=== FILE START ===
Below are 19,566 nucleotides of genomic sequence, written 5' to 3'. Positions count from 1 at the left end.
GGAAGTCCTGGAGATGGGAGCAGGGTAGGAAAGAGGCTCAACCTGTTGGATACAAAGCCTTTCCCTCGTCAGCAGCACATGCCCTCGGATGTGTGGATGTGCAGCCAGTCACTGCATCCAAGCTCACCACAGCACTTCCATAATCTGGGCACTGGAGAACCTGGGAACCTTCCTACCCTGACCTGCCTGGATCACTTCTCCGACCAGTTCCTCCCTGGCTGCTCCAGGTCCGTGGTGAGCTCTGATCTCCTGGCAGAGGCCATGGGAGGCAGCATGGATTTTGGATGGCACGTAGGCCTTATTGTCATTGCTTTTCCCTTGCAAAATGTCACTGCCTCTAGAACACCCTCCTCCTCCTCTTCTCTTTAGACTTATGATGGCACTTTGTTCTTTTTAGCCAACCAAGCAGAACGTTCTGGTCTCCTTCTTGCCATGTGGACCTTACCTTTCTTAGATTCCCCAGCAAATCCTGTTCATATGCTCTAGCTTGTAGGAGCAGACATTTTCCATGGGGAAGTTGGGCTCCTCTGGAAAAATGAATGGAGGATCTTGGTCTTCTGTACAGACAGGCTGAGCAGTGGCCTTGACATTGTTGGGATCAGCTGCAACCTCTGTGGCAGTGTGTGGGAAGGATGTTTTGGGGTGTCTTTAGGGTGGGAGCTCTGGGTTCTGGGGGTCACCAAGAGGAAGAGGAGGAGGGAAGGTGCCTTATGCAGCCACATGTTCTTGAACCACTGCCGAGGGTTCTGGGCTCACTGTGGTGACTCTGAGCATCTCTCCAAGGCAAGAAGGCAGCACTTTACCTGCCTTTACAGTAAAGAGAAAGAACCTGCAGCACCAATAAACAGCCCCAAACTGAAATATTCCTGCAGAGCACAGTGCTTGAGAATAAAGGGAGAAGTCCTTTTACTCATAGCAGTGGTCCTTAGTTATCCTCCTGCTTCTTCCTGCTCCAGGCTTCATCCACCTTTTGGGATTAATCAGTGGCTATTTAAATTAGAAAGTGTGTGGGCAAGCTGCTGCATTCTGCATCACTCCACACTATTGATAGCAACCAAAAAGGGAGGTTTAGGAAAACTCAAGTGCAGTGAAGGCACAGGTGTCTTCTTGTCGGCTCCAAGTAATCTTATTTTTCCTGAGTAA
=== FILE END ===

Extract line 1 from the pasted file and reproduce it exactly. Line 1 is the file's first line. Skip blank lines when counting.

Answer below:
Below are 19,566 nucleotides of genomic sequence, written 5' to 3'. Positions count from 1 at the left end.